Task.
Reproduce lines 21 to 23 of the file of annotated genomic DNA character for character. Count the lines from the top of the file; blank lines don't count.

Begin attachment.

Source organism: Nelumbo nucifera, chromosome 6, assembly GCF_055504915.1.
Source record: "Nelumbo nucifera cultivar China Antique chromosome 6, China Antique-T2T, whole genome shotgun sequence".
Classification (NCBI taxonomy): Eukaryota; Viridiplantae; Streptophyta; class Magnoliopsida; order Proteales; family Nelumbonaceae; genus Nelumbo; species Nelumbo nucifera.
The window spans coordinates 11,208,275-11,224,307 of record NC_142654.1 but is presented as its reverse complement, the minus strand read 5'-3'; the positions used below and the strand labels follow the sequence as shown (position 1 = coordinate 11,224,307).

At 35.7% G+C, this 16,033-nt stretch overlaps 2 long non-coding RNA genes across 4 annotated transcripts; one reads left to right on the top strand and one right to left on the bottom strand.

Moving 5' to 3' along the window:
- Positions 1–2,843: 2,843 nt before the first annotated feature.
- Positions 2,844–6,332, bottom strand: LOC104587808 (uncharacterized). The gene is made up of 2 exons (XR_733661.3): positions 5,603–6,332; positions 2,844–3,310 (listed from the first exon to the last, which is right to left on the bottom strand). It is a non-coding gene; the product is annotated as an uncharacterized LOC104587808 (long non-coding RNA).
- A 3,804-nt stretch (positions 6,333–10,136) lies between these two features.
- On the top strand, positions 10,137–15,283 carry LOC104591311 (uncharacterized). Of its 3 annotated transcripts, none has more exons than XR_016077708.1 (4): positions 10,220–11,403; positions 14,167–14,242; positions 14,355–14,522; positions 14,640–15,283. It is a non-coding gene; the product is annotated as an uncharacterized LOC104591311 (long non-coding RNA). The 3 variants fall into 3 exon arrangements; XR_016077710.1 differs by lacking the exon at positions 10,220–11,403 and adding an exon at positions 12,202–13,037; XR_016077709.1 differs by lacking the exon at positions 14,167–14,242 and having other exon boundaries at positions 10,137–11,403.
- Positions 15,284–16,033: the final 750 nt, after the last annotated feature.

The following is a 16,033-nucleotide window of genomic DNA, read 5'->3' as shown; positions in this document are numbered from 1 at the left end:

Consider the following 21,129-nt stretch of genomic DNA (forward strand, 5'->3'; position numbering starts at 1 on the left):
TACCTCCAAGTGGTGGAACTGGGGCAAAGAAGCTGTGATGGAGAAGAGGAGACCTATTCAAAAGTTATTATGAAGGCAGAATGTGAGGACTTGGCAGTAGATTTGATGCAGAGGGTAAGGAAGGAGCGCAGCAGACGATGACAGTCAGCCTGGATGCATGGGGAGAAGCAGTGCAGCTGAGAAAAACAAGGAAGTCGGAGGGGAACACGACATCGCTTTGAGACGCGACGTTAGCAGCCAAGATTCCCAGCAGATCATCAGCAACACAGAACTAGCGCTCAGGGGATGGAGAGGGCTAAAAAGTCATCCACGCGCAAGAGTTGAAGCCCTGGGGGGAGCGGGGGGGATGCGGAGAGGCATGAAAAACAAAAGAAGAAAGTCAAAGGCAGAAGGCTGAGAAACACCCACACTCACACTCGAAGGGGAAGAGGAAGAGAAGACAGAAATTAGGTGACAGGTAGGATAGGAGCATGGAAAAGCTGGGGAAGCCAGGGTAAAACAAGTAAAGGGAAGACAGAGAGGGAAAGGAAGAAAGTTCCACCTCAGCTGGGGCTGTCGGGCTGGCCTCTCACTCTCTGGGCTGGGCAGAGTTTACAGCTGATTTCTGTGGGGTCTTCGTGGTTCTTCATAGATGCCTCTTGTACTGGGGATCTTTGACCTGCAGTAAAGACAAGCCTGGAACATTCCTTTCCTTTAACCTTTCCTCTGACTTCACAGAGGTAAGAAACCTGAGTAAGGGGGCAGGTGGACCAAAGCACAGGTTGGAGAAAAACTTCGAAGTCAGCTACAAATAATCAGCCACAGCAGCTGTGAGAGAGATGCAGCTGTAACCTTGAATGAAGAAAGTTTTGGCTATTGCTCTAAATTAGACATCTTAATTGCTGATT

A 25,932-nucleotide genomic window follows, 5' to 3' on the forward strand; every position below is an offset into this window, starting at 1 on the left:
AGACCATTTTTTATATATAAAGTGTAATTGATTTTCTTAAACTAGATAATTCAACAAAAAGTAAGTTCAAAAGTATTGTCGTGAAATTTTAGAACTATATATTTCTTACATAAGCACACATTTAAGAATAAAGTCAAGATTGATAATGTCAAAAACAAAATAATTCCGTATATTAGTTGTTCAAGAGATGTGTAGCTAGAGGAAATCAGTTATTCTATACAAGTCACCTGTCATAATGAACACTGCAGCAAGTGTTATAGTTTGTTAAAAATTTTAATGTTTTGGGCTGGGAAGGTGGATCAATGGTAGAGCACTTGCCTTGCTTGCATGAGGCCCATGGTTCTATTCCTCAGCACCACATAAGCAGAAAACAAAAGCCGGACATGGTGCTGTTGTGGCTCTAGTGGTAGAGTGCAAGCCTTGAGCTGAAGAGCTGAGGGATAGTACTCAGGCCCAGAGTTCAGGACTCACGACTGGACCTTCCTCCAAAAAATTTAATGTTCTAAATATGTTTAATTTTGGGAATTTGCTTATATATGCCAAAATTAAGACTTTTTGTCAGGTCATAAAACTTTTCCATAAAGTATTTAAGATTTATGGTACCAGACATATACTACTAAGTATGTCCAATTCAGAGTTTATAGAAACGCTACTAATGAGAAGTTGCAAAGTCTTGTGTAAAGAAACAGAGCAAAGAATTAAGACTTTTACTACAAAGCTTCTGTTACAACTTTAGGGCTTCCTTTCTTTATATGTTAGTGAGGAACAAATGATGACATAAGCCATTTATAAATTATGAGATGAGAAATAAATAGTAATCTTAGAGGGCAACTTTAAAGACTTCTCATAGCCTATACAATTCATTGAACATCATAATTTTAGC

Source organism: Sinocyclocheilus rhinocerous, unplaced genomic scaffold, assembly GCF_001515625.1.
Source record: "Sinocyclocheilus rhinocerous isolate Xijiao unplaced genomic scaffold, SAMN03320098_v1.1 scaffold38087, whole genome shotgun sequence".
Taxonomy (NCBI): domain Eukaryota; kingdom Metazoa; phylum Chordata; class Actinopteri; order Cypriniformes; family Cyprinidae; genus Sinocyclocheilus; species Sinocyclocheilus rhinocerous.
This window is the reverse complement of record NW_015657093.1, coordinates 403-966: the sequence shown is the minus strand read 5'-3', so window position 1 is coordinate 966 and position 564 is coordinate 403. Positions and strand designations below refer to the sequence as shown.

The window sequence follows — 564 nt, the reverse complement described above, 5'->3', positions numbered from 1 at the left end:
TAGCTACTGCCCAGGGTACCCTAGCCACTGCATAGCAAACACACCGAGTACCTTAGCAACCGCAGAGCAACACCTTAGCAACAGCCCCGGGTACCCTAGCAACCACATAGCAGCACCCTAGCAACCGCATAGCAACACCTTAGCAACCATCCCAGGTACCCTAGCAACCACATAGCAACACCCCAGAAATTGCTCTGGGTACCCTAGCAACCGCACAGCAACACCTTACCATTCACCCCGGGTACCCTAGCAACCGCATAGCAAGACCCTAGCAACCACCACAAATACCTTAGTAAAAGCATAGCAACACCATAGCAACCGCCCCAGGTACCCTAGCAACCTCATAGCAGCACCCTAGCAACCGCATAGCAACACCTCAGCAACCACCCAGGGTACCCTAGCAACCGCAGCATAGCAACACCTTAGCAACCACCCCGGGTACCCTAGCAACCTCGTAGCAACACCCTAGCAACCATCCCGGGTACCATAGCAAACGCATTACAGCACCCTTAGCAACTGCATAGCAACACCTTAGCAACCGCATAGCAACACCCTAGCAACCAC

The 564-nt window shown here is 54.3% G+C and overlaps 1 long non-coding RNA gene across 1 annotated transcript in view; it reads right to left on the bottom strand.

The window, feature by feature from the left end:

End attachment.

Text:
The window sequence follows — 564 nt, the reverse complement described above, 5'->3', positions numbered from 1 at the left end:
TAGCTACTGCCCAGGGTACCCTAGCCACTGCATAGCAAACACACCGAGTACCTTAGCAACCGCAGAGCAACACCTTAGCAACAGCCCCGGGTACCCTAGCAACCACATAGCAGCACCCTAGCAACCGCATAGCAACACCTTAGCAACCATCCCAGGTACCCTAGCAACCACATAGCAACACCCCAGAAATTGCTCTGGGTACCCTAGCAACCGCACAGCAACACCTTACCATTCACCCCGGGTACCCTAGCAACCGCATAGCAAGACCCTAGCAACCACCACAAATACCTTAGTAAAAGCATAGCAACACCATAGCAACCGCCCCAGGTACCCTAGCAACCTCATAGCAGCACCCTAGCAACCGCATAGCAACACCTCAGCAACCACCCAGGGTACCCTAGCAACCGCAGCATAGCAACACCTTAGCAACCACCCCGGGTACCCTAGCAACCTCGTAGCAACACCCTAGCAACCATCCCGGGTACCATAGCAAACGCATTACAGCACCCTTAGCAACTGCATAGCAACACCTTAGCAACCGCATAGCAACACCCTAGCAACCAC

The 564-nt window shown here is 54.3% G+C and overlaps 1 long non-coding RNA gene across 1 annotated transcript in view; it reads right to left on the bottom strand.